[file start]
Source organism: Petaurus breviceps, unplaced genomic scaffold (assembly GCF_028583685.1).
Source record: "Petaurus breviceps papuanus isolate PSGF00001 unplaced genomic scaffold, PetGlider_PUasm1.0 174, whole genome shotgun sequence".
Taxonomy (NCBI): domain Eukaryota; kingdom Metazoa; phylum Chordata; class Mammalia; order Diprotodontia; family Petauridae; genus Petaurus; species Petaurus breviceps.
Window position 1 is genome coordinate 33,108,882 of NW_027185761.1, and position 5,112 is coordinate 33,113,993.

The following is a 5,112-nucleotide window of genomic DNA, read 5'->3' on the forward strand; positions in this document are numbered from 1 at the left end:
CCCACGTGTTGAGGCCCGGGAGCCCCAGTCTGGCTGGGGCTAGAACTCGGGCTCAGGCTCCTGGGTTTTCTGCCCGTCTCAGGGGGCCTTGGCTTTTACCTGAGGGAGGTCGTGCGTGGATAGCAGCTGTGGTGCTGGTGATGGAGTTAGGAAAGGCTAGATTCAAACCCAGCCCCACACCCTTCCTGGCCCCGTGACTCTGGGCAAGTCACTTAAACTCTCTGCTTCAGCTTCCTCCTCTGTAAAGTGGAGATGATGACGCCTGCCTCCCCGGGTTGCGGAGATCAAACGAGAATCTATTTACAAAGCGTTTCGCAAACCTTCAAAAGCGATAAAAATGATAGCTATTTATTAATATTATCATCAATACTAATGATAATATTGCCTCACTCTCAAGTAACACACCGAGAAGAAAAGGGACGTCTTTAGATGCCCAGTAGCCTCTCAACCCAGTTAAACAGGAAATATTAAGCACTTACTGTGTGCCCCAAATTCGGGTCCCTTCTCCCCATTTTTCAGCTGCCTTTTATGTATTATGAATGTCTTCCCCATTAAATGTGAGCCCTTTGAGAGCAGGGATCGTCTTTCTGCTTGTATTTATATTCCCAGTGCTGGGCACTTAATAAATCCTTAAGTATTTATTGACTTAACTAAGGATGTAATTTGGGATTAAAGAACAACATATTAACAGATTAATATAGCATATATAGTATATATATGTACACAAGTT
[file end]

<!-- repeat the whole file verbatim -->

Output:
Source organism: Petaurus breviceps, unplaced genomic scaffold (assembly GCF_028583685.1).
Source record: "Petaurus breviceps papuanus isolate PSGF00001 unplaced genomic scaffold, PetGlider_PUasm1.0 174, whole genome shotgun sequence".
Taxonomy (NCBI): domain Eukaryota; kingdom Metazoa; phylum Chordata; class Mammalia; order Diprotodontia; family Petauridae; genus Petaurus; species Petaurus breviceps.
Window position 1 is genome coordinate 33,108,882 of NW_027185761.1, and position 5,112 is coordinate 33,113,993.

The following is a 5,112-nucleotide window of genomic DNA, read 5'->3' on the forward strand; positions in this document are numbered from 1 at the left end:
CCCACGTGTTGAGGCCCGGGAGCCCCAGTCTGGCTGGGGCTAGAACTCGGGCTCAGGCTCCTGGGTTTTCTGCCCGTCTCAGGGGGCCTTGGCTTTTACCTGAGGGAGGTCGTGCGTGGATAGCAGCTGTGGTGCTGGTGATGGAGTTAGGAAAGGCTAGATTCAAACCCAGCCCCACACCCTTCCTGGCCCCGTGACTCTGGGCAAGTCACTTAAACTCTCTGCTTCAGCTTCCTCCTCTGTAAAGTGGAGATGATGACGCCTGCCTCCCCGGGTTGCGGAGATCAAACGAGAATCTATTTACAAAGCGTTTCGCAAACCTTCAAAAGCGATAAAAATGATAGCTATTTATTAATATTATCATCAATACTAATGATAATATTGCCTCACTCTCAAGTAACACACCGAGAAGAAAAGGGACGTCTTTAGATGCCCAGTAGCCTCTCAACCCAGTTAAACAGGAAATATTAAGCACTTACTGTGTGCCCCAAATTCGGGTCCCTTCTCCCCATTTTTCAGCTGCCTTTTATGTATTATGAATGTCTTCCCCATTAAATGTGAGCCCTTTGAGAGCAGGGATCGTCTTTCTGCTTGTATTTATATTCCCAGTGCTGGGCACTTAATAAATCCTTAAGTATTTATTGACTTAACTAAGGATGTAATTTGGGATTAAAGAACAACATATTAACAGATTAATATAGCATATATAGTATATATATGTACACAAGTT